“I’ve got gay cancer. I’m gonna die, and so are you.”
Gaëtan Dugas, a flight attendant in the 1980s, would reportedly say those now-infamous words to men after he had unprotected sex with them, according to Randy Shilts, a journalist at the San Francisco Chronicle and author of the 1987 book And the Band Played On. Shilts named Dugas the “Patient Zero” of the human immunodeficiency virus (HIV) epidemic in the US, essentially blaming him for bringing the disease to America.
Undoubtedly, Dugas passed on HIV to hundreds or even thousands of men he slept with, according to Shilts, which is why it was possible to trace at least part of the first documented (pdf) outbreak in Los Angeles in 1981 back to him. But since the release of Shilt’s book, scientists have been able to wield new genetic technologies to more clearly identify the path HIV has razed through human populations.
Today (Oct. 26), scientists from the University of Arizona and the University of Cambridge published (paywall) work in Nature that uses the most precise viral genome tracking methods available to show that HIV was present in America as early as 1970 or 1971 in New York, about 10 years before it was found Los Angeles. Additionally, they fully mapped out the genetic code of the specific instance of the virus Dugas carried and definitively proved he was not the first to bring it to the US.
HIV is a virus that allows another pathogen to do the dirty work of killing its host. It lurks in the body without causing any symptoms, until all of a sudden it starts replicating its genetic material inside immune cells found in the blood, genital secretions, and breast milk. In doing so, the virus destroys these cells, and the body’s immune system weakened and is eventually rendered defenseless against infections normally fought off relatively easily—the condition called acquired immunodeficiency syndrome, or AIDS.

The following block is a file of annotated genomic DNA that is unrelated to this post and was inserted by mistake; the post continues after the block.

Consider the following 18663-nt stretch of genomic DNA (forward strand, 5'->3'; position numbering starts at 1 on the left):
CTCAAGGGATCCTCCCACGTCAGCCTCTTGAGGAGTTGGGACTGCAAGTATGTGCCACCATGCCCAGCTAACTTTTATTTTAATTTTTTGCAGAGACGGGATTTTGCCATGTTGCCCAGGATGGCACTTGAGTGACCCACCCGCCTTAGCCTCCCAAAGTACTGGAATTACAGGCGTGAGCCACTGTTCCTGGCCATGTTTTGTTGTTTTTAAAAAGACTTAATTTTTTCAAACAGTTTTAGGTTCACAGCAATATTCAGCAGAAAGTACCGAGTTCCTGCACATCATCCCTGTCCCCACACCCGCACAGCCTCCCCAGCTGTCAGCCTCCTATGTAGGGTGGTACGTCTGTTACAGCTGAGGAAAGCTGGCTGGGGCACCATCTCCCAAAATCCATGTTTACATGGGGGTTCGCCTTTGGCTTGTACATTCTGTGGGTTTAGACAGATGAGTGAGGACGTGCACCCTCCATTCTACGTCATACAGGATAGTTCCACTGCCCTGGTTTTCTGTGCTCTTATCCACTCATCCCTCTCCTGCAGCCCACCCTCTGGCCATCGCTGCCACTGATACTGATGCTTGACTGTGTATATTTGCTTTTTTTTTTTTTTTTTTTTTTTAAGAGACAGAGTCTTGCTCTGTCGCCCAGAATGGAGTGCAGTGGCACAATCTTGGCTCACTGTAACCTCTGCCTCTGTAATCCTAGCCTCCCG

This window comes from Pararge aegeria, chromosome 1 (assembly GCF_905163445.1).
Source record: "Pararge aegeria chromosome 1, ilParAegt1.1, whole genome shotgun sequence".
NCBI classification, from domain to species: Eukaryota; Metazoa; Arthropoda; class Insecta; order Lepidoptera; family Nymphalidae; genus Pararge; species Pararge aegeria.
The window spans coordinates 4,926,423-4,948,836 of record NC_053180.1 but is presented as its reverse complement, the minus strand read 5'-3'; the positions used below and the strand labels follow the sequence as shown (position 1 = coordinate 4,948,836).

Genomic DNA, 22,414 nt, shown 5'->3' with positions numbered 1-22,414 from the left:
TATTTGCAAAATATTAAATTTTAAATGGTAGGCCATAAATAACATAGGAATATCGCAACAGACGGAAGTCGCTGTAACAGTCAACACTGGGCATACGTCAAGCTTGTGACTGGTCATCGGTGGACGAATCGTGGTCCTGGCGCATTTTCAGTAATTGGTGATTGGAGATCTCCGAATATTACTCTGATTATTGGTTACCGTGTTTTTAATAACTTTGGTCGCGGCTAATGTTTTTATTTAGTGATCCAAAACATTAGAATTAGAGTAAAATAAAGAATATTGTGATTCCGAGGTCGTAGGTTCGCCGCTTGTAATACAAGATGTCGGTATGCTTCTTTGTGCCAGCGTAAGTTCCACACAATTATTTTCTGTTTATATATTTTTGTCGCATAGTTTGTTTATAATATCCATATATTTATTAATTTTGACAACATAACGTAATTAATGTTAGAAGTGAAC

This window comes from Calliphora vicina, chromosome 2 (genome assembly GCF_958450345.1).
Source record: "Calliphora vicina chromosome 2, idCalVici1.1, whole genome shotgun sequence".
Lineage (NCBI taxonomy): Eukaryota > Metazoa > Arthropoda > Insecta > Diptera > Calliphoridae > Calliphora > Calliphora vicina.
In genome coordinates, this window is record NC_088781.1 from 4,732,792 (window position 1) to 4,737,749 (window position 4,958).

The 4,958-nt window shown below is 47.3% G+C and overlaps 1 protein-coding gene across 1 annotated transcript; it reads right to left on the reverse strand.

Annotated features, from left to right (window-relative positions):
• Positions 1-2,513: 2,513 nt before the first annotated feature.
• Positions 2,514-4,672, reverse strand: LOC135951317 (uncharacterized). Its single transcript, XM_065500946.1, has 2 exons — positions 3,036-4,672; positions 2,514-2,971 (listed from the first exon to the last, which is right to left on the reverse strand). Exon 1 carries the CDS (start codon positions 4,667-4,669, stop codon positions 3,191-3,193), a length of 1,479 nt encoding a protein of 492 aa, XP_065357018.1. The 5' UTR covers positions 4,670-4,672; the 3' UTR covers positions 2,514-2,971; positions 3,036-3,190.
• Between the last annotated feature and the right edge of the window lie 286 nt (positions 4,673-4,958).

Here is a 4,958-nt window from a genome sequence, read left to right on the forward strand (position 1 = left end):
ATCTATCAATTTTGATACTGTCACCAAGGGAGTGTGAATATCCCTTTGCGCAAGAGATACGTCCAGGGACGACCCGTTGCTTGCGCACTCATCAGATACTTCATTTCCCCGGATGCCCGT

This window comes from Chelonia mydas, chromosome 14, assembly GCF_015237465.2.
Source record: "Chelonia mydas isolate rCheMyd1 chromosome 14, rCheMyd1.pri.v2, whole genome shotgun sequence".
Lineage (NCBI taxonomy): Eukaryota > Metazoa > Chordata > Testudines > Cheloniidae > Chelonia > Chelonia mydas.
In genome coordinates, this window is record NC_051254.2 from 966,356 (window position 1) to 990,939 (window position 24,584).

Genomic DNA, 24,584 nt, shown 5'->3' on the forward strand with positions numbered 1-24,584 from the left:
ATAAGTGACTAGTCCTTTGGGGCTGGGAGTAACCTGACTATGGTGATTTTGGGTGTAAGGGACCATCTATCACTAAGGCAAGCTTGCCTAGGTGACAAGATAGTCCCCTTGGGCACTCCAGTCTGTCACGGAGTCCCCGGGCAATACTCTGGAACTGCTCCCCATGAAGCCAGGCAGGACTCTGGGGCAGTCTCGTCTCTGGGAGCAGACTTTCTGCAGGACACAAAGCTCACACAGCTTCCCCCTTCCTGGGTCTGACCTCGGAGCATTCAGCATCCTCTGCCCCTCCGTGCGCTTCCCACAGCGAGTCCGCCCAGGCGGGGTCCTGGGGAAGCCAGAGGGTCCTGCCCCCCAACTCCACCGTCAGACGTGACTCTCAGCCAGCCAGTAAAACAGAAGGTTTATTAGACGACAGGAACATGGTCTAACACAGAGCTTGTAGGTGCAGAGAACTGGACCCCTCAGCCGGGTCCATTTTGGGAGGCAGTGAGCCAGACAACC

One of the reasons that we don’t have a vaccine for HIV is because of how often the virus makes mistakes during the replicating process. “The virus goes through a round of replications in infected individuals every two or three days, and has a very sloppy set of enzymes that introduce mutations quite often,” says Michael Worobey, an evolutionary biologist at the University of Arizona and lead author of the recent paper.
HIV only has a single strand of genetic code called RNA. DNA has two sets of code twisted together; with the help of an enzyme, each side acts like a spell check for the other during the copying process. But RNA lacks this spell check, and the genetic code for HIV often has minor typos—not enough for it to cease being a functioning virus, but enough to make it genetically distinct from previous generations.
Although scientists can’t tell which mutations are likely to occur next—and thus can’t design an effective vaccine—they know how frequently they happen, which helps them understand how long the virus has been in a given population. When HIV shows up in a new place, “from that point, on you can kind of look at it like planting a seed.” Worobey says. Each mutation is like a new branch that grows off the original virus; for example, in Kinshasa, Democratic Republic of Congo, where HIV has been for a long time, the virus has enough branches to look like an old oak tree.
Tracking the rate of mutations in the virus enabled scientists to follow the virus back to Cameroon in the early 1900s. The HIV that we see today was originally a mutation of the simian immunodeficiency virus (SIV), which occurs in about 40 different species of monkeys, including chimpanzees. In 2006, scientists published (paywall) work isolating the specific group of chimps in Cameroon that carried the virus that made the jump to humans.